For the 1924 presidential election, the Republicans found it easy to nominate Coolidge for a full term of his own. The Harding scandals should have given the Democrats ammunition for their own campaign, but because the economy was doing great and there were no crises abroad, corruption quickly became a national bore; the big newspapers actually attacked the Senate investigators more than they did the criminals that were caught. This left the country feeling that the real sinners were the ones who had exposed the crimes.

Twenty-five Democrats threw their hats in the ring, of which the two most popular were William G. McAdoo, Woodrow Wilson's Secretary of the Treasury, and New York Governor Alfred E. Smith. They were sharply divided by two issues, prohibition and what to do about the Ku Klux Klan (Klan strength was at an all-time high, with 6 million members in the mid-1920s). Smith and the "wets" were against both prohibition and the Klan, while McAdoo's "drys" were inclined to be for both. The Democratic convention in New York City was the longest in US history, lasting sixteen days and holding 103 ballots to nominate a candidate.(94) Because it took a two-thirds majority vote to nominate somebody back then, the two factions were hopelessly deadlocked, with neither Smith's or McAdoo's backers willing to support the other candidate, should he get the nomination. Finally both sides compromised on John W. Davis, an obscure West Virginia lawyer whose qualifications were that he had been a former congressman and a former ambassador to Britain. Charles W. Bryan, brother of William Jennings Bryan and the governor of Nebraska, became Davis' running mate, in a move to please the prairie Populists.

Dismayed that both major parties had nominated conservatives, Robert LaFollette had one more fling, running as the Progressive candidate. He got 16.6 percent of the popular vote (mainly from old Progressives like himself, socialists, and activists for the farms and labor unions) and won his home state, Wisconsin. Davis got 28.8 percent of the popular vote and carried twelve Southern states (all of the former Confederacy plus Oklahoma). But the remaining 54 percent chose to "keep cool with Coolidge," so Coolidge won the other thirty-five states--and the election--easily.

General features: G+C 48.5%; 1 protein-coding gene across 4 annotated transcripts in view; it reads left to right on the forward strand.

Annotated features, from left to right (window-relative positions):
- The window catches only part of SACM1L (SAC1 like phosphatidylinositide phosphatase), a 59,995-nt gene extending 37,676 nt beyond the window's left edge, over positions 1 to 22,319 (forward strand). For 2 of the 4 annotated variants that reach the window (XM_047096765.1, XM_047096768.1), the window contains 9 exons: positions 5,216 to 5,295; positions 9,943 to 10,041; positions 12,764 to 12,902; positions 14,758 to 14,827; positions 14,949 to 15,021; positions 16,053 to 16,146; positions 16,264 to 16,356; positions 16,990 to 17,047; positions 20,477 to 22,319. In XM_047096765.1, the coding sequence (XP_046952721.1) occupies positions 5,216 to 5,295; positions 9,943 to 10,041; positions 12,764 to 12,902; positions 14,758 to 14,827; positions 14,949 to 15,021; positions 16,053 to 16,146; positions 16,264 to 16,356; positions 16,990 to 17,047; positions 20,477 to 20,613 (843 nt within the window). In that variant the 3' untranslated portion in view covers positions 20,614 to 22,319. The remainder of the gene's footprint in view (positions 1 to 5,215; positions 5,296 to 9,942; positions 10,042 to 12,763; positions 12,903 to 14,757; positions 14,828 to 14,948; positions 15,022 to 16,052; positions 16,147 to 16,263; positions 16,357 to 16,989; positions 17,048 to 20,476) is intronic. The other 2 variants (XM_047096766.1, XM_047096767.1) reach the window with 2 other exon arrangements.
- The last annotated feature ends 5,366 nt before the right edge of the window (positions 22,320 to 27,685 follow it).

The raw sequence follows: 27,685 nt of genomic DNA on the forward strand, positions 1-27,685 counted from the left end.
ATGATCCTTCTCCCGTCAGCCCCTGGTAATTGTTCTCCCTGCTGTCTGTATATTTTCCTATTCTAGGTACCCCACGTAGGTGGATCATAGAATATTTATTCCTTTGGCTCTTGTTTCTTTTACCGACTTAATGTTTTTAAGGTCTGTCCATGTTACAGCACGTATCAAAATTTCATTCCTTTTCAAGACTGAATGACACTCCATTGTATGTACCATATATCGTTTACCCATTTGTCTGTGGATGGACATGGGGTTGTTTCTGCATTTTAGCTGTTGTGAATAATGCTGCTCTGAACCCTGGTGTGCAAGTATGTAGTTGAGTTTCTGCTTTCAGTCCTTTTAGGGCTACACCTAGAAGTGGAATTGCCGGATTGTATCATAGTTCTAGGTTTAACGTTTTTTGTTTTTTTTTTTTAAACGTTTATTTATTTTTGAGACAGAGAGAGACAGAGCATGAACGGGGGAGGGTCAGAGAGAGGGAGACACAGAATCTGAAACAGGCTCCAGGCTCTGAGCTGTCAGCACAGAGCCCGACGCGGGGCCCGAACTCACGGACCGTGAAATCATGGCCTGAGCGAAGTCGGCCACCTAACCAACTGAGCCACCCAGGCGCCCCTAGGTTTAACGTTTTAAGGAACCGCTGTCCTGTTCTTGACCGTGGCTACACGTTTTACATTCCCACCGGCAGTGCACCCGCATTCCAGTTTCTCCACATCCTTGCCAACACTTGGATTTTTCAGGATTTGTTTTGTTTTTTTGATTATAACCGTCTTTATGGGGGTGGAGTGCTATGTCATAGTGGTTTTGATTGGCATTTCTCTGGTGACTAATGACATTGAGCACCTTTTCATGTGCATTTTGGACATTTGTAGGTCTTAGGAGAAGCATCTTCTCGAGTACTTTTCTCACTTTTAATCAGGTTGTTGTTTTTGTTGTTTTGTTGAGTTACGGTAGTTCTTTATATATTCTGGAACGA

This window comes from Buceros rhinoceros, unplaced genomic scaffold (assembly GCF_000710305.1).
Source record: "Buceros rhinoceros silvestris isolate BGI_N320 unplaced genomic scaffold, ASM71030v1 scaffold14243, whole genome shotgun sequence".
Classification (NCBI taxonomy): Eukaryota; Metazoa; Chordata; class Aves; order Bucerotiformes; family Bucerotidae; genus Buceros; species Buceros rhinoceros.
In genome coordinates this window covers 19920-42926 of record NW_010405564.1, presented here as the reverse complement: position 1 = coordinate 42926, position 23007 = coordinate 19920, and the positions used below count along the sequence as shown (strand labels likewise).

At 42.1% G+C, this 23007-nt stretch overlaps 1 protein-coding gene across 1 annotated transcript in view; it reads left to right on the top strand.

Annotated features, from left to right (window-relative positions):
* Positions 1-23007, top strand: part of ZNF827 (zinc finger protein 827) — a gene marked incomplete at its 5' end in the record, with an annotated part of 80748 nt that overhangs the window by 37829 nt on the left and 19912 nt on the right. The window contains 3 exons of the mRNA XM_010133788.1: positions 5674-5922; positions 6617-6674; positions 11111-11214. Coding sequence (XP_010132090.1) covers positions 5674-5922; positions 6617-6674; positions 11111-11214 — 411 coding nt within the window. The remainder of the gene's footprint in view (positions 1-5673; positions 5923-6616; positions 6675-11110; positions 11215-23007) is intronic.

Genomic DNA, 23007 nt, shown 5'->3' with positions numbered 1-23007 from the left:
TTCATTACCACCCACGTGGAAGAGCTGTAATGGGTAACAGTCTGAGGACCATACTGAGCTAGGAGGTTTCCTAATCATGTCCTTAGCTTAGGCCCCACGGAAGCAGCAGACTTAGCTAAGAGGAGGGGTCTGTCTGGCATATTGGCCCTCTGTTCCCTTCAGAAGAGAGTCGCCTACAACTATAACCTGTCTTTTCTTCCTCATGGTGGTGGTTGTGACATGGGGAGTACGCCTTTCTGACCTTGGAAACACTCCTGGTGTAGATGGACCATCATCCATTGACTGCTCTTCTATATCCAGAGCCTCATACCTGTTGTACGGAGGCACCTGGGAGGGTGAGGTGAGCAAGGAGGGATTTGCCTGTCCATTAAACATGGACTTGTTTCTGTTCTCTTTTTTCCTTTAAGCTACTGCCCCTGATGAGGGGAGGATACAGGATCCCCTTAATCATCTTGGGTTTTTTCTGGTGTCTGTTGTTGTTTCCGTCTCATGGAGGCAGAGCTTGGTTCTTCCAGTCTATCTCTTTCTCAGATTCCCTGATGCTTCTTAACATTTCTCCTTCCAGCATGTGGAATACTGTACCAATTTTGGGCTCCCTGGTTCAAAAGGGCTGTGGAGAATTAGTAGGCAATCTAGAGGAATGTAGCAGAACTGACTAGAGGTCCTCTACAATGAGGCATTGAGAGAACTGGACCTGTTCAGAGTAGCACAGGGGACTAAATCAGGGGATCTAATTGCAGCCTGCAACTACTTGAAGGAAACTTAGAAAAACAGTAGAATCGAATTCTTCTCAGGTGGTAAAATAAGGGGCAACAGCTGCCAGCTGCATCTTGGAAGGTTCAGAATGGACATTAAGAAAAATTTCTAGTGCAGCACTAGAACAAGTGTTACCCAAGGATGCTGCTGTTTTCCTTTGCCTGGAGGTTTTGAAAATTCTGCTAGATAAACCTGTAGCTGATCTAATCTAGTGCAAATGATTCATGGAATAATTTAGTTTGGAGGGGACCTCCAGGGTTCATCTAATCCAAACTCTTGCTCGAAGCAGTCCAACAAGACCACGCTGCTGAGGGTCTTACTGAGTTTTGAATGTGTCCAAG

Any discussion of the 1920s would not be complete without mentioning prohibition, and any discussion of prohibition is likely to include the sentence "it seemed like a good idea at the time." The idea of banning the production and sale of alcohol had been around since the colonial era. Abraham Lincoln once said that intoxicating liquor was "used by everybody, repudiated by nobody" and that it came forth in society "like the Egyptian angel of death, commissioned to slay if not the first, the fairest born in every family." Conservatives, especially church leaders, saw drunkenness as a national curse, and saloons as the greatest threat to the family; progressives saw alcohol as a source of crime, poverty and violence, especially for blacks; advocates for womens' rights didn't like alcohol because drunken husbands became abusive, and dependent on their wives to earn enough money to support the family. In the first two decades of the twentieth century, all of these groups agreed that drinking was a social evil that had to be stopped, so they showed an unusual amount of solidarity in passing the Eighteenth (prohibition) Amendment to the Constitution.

Prohibition did reduce the amount of liquor available, but instead of cutting down on crime, it turned hundreds of thousands of law-abiding citizens into criminals. As one contemporary humorist explained it, "Then prohibition came along and everybody started to drink." Some tried to apply what they learned in high school chemistry classes, by making bathtub gin; others went to "speakeasies," illegal drinking clubs that smuggled in liquor from Canada or Europe. The state of Rhode Island never ratified the 18th Amendment, either because Rhode Islanders weren't willing to give up their liquor, or because they felt the law was unenforceable. Treasury Department agents found themselves faced with a nearly impossible task; for every bottle of bootleg whisky or smuggled wine they found and destroyed, so many others got past that a lot of Americans weren't afraid to drink openly. Even President Harding had allowed liquor to flow freely at White House poker parties, until those favoring prohibition protested, making him restrict his drinking to the family bedrooms.